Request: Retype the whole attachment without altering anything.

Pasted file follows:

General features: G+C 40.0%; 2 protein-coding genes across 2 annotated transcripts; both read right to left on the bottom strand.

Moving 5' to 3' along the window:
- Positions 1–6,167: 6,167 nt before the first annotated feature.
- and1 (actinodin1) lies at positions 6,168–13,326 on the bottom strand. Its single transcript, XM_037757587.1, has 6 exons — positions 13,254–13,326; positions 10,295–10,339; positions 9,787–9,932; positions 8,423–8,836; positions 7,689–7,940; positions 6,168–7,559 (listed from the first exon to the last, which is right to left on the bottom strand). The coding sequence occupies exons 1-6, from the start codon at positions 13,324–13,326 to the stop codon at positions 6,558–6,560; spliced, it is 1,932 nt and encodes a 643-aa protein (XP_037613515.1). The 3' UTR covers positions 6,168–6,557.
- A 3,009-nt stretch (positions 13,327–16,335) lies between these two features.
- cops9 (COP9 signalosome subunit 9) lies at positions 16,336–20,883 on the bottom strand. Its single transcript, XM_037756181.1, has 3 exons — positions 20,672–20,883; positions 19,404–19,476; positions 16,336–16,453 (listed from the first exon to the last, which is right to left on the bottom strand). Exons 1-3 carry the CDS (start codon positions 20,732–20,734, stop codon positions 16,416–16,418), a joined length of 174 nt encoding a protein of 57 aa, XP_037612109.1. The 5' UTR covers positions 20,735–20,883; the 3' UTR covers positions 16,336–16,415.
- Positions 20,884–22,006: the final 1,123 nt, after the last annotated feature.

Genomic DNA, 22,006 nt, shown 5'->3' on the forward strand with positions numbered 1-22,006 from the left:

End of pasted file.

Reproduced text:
General features: G+C 40.0%; 2 protein-coding genes across 2 annotated transcripts; both read right to left on the bottom strand.

Moving 5' to 3' along the window:
- Positions 1–6,167: 6,167 nt before the first annotated feature.
- and1 (actinodin1) lies at positions 6,168–13,326 on the bottom strand. Its single transcript, XM_037757587.1, has 6 exons — positions 13,254–13,326; positions 10,295–10,339; positions 9,787–9,932; positions 8,423–8,836; positions 7,689–7,940; positions 6,168–7,559 (listed from the first exon to the last, which is right to left on the bottom strand). The coding sequence occupies exons 1-6, from the start codon at positions 13,324–13,326 to the stop codon at positions 6,558–6,560; spliced, it is 1,932 nt and encodes a 643-aa protein (XP_037613515.1). The 3' UTR covers positions 6,168–6,557.
- A 3,009-nt stretch (positions 13,327–16,335) lies between these two features.
- cops9 (COP9 signalosome subunit 9) lies at positions 16,336–20,883 on the bottom strand. Its single transcript, XM_037756181.1, has 3 exons — positions 20,672–20,883; positions 19,404–19,476; positions 16,336–16,453 (listed from the first exon to the last, which is right to left on the bottom strand). Exons 1-3 carry the CDS (start codon positions 20,732–20,734, stop codon positions 16,416–16,418), a joined length of 174 nt encoding a protein of 57 aa, XP_037612109.1. The 5' UTR covers positions 20,735–20,883; the 3' UTR covers positions 16,336–16,415.
- Positions 20,884–22,006: the final 1,123 nt, after the last annotated feature.

Genomic DNA, 22,006 nt, shown 5'->3' on the forward strand with positions numbered 1-22,006 from the left: